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Slaying Of Activist Lawyer In Kyiv Called 'Challenge To The State'


Iryna Nozdrovska
Iryna Nozdrovska

KYIV -- Ukraine's foreign minister has called the killing of an activist attorney in Kyiv "a challenge to the state" as the authorities, facing public outrage, opened a murder investigation into the death of Iryna Nozdrovska.

The Kyiv regional prosecutor's office and the National Police executive said on January 2 that they are closely monitoring the investigation into what they called a “murder" the day after Nozdrovska’s body was found floating in a river in Kyiv's Vyshhorod district.

The lawyer was reported missing on December 29 after she helped to make sure the man convicted of causing the death of her sister was not released from prison, in a high-profile case that was seen a test of the Ukrainian justice system's ability to fairly prosecute people with links to people in power.

Foreign Minister Pavlo Klimkin underscored the national significance of Nozdrovska's death on January 2, calling it "a challenge to the state."

This is "a test of our society's ability to protect female activists and to ensure justice as a whole," Klimkin said in comments on Twitter on January 2 that came as the U.S. Embassy in Kyiv expressed "shock" over the killing and hundreds of people rallied in Kyiv demanding a thorough investigation.

In a blunt message on Twitter, the U.S. Embassy in Kyiv said it was "shocked and saddened by the death of activist Iryna #Nozdrovska" and said that "those responsible must be brought to justice."

The demonstrators in Kyiv on January 2 demanded that the murder investigation be conducted by Kyiv city investigators, saying they did not trust regional law enforcement officers. They also demanded the resignation of Interior Minister Arsen Avakov.

WATCH: Protesters gathered in Kyiv to demand justice for a lawyer whose body was found on New Year's Day. (RFE/RL's Ukrainian Service)

Clash In Kyiv As Protesters Seek Justice For Dead Lawyer
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Regional police chief Dmytro Tsenov met with the protesters in front of the building of the Kyiv regional police headquarters, and told them that a special team of experts was set up to investigate Nozdrovska's death.

Nozdrovska was the target of threats for her efforts in the case of Dmytro Rossoshanskyy, who was convicted of causing the death of Nozdrovska's sister, Svitlana Sapatinska, in 2015 when he hit her while driving his car.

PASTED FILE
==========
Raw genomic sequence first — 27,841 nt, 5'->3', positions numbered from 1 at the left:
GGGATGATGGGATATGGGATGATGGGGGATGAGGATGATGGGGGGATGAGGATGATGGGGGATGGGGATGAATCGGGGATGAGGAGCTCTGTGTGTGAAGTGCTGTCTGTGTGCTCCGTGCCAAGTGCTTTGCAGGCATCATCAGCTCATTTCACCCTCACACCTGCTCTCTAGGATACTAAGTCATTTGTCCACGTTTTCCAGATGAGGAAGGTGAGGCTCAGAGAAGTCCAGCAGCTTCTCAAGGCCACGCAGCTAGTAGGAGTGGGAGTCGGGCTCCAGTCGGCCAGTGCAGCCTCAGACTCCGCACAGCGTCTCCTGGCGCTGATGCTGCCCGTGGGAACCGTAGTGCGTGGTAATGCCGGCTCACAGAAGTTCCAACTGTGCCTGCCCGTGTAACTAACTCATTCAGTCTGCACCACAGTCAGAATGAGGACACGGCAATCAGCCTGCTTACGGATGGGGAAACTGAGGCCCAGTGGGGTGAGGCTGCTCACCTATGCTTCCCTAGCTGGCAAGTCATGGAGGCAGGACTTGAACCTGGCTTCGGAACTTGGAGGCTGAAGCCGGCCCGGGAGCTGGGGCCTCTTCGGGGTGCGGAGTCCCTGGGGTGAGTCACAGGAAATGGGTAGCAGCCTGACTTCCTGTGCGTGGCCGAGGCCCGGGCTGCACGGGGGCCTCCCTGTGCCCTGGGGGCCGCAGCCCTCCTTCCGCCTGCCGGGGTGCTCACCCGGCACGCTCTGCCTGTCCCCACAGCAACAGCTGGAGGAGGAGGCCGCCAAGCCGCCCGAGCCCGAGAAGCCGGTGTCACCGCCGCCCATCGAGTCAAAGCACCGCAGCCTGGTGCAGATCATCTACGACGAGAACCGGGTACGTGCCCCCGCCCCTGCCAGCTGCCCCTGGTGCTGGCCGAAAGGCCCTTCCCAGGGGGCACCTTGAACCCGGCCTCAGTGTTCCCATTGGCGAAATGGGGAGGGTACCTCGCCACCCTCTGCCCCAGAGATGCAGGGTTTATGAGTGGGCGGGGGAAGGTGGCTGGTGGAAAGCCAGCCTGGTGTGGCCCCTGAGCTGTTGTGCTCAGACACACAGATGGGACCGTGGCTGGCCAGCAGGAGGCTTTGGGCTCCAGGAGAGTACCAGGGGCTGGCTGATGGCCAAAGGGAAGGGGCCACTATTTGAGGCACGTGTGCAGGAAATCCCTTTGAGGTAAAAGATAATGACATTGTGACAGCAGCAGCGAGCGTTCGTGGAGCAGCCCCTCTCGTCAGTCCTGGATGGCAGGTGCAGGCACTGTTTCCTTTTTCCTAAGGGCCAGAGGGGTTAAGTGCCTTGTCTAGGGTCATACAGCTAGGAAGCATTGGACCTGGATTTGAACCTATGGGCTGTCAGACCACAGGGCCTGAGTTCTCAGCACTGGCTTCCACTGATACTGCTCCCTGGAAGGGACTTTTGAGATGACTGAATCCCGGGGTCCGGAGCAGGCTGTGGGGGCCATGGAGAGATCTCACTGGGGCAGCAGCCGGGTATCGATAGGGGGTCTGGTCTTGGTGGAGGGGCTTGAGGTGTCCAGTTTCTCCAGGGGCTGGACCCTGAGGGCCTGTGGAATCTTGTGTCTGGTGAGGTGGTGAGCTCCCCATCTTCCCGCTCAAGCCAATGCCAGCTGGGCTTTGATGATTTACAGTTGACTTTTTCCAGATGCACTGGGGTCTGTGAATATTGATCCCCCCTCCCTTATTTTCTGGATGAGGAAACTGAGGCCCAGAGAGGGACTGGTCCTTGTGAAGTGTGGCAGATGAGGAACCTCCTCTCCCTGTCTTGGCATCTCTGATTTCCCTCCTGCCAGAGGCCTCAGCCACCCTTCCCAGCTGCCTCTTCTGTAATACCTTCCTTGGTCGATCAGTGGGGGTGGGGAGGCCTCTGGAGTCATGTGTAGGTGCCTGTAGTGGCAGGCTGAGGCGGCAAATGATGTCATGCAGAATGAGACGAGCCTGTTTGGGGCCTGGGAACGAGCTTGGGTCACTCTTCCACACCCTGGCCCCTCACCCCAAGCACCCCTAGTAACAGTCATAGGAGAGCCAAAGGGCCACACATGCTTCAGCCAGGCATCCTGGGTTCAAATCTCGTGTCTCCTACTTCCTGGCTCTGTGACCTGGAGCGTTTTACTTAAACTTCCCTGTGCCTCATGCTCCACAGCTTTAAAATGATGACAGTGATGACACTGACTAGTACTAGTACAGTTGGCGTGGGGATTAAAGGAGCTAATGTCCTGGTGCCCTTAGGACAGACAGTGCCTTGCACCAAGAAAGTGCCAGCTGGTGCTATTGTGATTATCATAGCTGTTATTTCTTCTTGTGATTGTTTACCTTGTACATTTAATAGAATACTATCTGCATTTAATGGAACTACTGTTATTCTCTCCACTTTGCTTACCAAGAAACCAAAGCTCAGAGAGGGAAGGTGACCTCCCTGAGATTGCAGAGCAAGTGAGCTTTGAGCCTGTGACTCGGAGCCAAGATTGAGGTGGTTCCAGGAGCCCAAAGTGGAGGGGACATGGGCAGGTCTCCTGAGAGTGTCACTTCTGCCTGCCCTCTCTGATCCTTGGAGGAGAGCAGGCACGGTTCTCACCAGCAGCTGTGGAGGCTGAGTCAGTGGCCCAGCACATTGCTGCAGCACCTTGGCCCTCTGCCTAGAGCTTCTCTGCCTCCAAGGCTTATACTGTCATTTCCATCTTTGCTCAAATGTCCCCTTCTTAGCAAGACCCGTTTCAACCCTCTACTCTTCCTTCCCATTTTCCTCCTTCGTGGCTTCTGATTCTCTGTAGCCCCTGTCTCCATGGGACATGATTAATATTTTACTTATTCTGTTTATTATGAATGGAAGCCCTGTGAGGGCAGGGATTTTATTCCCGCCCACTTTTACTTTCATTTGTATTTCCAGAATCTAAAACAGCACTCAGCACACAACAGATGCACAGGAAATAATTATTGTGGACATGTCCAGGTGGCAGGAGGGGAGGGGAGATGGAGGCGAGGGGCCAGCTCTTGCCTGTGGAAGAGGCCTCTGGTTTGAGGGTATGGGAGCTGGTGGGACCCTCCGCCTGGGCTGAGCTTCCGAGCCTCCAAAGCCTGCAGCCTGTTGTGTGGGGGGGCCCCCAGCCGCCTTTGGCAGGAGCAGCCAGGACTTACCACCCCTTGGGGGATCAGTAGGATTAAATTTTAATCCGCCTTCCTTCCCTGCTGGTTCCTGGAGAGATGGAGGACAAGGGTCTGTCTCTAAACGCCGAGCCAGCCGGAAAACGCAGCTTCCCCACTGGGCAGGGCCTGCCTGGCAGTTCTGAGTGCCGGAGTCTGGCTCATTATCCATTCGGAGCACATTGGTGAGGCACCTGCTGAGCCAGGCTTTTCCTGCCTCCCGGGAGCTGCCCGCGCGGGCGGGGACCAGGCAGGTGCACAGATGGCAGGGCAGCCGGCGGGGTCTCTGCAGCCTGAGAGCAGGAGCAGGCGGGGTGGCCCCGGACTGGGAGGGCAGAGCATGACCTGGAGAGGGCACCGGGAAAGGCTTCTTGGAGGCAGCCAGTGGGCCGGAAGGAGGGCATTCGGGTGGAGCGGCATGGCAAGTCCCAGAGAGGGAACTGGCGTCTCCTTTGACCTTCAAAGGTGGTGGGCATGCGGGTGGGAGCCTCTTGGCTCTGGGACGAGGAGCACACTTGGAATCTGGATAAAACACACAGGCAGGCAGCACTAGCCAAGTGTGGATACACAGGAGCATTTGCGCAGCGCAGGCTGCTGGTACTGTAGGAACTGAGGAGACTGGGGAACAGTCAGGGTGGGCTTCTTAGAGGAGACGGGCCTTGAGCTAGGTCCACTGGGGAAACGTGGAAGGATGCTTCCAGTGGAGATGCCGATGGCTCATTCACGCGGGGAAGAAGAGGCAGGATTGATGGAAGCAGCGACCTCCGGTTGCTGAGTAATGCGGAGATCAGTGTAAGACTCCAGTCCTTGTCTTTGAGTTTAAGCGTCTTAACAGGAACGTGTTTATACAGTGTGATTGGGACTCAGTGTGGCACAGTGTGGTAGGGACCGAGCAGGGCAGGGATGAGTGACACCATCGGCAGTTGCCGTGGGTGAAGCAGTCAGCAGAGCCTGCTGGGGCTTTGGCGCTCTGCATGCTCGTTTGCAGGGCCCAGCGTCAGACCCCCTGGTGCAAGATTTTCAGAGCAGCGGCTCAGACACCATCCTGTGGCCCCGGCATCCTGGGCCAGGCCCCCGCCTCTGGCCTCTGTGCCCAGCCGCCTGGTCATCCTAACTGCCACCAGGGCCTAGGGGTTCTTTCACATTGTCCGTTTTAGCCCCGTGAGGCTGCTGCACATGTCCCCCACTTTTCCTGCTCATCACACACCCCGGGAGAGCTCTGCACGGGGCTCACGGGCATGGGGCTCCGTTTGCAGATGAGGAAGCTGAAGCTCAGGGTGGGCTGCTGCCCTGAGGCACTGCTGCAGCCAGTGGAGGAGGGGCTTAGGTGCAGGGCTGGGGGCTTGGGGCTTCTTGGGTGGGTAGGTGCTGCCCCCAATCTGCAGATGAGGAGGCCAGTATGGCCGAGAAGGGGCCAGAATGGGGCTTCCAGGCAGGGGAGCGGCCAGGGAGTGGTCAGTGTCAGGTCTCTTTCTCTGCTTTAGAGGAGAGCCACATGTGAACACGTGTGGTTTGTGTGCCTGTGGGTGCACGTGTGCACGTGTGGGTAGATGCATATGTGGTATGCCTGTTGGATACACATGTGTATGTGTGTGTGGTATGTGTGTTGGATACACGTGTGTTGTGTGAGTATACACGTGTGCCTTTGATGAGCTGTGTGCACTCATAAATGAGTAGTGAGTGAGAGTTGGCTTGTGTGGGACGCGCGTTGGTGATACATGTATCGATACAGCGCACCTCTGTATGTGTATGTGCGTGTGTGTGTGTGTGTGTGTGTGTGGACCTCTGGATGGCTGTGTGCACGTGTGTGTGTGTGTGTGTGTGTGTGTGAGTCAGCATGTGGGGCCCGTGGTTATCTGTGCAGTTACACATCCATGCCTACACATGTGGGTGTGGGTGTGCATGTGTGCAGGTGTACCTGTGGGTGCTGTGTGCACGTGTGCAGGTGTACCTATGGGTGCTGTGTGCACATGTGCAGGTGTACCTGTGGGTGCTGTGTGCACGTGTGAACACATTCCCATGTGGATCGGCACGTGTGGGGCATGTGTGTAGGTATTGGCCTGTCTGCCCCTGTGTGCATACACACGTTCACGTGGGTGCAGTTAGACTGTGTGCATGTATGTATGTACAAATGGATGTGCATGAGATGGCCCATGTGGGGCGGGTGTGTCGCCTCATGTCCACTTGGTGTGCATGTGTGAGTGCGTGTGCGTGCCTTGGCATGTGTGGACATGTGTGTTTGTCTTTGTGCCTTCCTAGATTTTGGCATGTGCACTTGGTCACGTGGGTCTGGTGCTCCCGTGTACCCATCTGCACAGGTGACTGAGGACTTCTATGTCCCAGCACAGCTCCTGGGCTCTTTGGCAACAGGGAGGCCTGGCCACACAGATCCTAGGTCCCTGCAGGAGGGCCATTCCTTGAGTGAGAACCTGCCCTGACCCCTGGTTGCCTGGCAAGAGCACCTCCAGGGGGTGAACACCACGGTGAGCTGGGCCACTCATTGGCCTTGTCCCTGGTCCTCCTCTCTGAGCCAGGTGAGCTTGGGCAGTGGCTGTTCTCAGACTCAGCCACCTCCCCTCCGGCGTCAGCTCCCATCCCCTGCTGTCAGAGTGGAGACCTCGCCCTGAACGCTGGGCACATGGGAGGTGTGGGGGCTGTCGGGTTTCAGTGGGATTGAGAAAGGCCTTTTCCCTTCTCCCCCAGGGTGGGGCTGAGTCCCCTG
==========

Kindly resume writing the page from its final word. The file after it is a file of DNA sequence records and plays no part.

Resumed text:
Judges rejected an appeal by Rossoshanskyy, the nephew of a Kyiv region judge, to overturn under an amnesty his seven-year prison term on December 27, thanks in large part to efforts by Nozdrovska to raise public awareness about the case.

Nozdrovska and others mentioned that the young man's "drug-addict mates" had come to the court to take him home ahead of his expected release. She thanked the judges for what she called "one of the extremely rare just court rulings."

Ukrainian lawmaker Mustafa Nayyem wrote on Facebook on January 1 that Rossoshanskyy's father had threatened Nozdrovska at the December 27 hearing. According to Nayyem, the threat was "You will end up badly."

AFP reported that the Kharkiv Human Rights Protection Group in a statement said Nozdrovska had received threats during the trial "from Rossoshanskyy himself, and from his mates."

In Ukraine, relatives of officials often either get away with crimes or manage to get released earlier due to corruption, which observers say harms the country's everyday life and economy and hurts Ukraine's chances of throwing off the influence of Russia.

Moscow illegally annexed Ukraine's Crimean Peninsula in 2014 and backs separatists whose war against government forces has killed more than 10,300 people in eastern Ukraine since April 2014.

With reporting by AFP
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